Lorraine Hansberry's life as celebrated playwright and activist artist earned her the tile of "Warrior Intellectual." When she died at age 34, her testimonial was demonstrated by the number of eulogies given by prominent figures in government, the arts, and the civil rights movement.
Born into an affluent family in Chicago, Hansberry grew up among such family friends as Paul Robeson, Duke Ellington, and Jesse Owens. Her interest in theater was sparked during her years at the University of Wisconsin, but in 1950 she left college for New York and "an education of a different sort." She worked as a writer for Freedom, Paul Robeson's radical black newspaper, and covered such issues as colonial freedom, equal rights for blacks, the conditions of Harlem schools, and variants of racial discrimination. She married Robert Nemiroff, a white student whom she met on a picket line at New York University, where he was a student.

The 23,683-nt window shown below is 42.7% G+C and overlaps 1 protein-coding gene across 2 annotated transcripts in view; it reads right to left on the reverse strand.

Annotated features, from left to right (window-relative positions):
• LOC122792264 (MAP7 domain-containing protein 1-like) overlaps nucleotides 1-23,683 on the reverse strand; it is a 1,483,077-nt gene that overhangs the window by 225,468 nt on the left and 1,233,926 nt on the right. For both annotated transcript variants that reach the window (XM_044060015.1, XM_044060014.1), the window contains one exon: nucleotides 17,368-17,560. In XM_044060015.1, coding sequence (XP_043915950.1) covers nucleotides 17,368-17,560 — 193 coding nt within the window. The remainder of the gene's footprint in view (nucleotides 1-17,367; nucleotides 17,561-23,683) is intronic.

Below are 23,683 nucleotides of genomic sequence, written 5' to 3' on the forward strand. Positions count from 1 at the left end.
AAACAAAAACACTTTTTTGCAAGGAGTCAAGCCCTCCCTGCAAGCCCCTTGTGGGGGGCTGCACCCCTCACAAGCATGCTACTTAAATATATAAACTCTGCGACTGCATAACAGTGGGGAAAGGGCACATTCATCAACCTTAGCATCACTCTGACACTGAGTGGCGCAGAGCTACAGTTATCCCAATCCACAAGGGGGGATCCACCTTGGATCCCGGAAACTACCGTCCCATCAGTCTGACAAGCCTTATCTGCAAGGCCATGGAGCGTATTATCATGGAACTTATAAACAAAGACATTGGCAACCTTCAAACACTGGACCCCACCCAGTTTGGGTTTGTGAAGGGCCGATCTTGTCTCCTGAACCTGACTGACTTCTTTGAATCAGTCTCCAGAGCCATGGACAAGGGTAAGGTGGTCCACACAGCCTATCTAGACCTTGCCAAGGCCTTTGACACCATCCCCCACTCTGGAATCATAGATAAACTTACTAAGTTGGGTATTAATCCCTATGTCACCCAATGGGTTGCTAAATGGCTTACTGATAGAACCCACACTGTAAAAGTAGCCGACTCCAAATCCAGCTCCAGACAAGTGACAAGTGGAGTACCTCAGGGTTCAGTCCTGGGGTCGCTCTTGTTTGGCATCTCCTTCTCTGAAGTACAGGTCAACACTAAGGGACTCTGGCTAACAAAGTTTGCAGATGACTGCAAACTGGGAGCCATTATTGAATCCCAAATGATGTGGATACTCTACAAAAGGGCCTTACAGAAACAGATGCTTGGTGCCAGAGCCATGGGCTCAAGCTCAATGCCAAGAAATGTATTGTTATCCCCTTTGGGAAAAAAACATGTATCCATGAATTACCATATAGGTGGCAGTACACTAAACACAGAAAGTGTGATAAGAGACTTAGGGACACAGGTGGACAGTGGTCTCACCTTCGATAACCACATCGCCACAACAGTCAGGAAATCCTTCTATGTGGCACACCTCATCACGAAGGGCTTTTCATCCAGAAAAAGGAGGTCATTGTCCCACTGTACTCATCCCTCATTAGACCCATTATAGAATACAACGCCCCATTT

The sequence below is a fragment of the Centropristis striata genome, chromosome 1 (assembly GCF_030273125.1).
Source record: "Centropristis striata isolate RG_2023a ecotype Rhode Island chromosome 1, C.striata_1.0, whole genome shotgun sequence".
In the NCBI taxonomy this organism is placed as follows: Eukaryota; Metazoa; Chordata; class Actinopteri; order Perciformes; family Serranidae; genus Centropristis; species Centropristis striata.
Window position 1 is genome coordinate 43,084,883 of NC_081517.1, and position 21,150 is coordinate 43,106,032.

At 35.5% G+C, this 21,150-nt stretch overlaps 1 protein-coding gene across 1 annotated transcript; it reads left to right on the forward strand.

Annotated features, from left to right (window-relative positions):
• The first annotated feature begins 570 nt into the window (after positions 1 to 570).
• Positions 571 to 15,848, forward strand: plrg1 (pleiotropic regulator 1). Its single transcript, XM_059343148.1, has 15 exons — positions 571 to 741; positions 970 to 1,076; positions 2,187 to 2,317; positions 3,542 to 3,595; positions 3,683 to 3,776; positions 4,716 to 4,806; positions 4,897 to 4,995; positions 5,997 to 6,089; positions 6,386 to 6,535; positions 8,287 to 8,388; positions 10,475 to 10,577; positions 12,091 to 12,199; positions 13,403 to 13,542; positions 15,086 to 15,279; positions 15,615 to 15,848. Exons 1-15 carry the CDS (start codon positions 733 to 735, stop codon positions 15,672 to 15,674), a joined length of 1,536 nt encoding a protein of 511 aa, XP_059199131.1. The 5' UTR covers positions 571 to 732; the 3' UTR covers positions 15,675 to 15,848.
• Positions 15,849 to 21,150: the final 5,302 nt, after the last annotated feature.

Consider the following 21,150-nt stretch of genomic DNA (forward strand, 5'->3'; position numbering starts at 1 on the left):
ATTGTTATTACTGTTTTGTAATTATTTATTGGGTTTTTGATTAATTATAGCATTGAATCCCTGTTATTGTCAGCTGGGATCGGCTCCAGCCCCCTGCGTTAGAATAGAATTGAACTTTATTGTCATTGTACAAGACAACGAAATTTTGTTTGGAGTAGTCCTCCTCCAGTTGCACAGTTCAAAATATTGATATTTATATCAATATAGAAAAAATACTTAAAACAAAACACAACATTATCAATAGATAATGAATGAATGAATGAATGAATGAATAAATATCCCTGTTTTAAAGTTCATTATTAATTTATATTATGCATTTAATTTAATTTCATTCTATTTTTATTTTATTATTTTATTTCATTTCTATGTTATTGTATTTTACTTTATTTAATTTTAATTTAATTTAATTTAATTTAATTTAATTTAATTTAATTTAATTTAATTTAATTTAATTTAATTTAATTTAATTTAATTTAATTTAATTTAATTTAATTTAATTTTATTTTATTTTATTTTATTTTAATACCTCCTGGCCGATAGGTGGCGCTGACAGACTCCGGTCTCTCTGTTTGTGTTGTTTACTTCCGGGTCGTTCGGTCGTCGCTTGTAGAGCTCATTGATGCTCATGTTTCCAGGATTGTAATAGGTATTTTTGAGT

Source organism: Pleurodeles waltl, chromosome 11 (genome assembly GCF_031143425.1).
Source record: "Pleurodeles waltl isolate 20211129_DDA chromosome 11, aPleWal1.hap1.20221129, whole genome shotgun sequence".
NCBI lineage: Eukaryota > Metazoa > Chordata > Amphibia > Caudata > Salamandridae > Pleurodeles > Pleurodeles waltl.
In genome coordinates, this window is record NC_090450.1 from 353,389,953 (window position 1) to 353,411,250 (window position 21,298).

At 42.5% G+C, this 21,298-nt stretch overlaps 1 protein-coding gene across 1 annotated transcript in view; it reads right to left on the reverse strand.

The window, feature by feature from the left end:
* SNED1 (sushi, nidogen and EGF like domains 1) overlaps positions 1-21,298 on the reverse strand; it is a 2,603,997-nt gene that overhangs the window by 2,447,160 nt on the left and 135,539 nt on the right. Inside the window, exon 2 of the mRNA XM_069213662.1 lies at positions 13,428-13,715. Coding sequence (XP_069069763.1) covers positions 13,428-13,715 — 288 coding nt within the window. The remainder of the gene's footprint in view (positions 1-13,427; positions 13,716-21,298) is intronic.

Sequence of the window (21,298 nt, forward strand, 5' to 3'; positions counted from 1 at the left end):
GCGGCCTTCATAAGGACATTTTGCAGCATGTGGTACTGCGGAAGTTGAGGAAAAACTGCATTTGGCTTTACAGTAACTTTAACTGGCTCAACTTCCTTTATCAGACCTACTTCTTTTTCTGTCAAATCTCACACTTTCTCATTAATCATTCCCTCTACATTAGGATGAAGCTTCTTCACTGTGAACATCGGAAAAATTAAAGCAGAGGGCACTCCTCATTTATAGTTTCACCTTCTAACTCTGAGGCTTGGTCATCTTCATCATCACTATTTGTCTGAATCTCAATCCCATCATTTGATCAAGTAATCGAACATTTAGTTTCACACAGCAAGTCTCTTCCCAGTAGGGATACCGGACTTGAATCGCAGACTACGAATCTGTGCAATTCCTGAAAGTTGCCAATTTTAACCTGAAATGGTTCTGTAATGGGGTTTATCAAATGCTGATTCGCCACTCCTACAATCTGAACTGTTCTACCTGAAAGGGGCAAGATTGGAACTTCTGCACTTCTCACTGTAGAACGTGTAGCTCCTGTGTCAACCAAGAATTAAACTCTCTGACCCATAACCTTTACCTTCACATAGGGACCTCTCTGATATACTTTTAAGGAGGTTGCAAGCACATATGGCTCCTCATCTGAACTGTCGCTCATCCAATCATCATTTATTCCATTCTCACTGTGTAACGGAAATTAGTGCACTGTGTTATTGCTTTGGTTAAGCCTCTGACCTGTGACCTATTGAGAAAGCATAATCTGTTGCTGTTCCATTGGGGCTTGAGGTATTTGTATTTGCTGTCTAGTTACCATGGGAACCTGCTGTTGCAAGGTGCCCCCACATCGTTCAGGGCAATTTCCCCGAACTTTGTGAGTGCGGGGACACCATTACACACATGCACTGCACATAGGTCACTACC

Lorraine Hansberry left Freedom in 1953 to concentrate on her play writing. earning her position in American letters with the production of A Raisin in the Sun in 1959, becoming the first black woman to have a play on Broadway and the first African American to win the New York Drama Critics Circle Award. Her success revitalized black theater, enabling other blacks to get their plays produced. Politically active throughout her short life, Hansberry worked to abolish the House Un-American Activities Committee, served on a panel to meet with Attorney General Robert Kennedy about the racial crisis, and was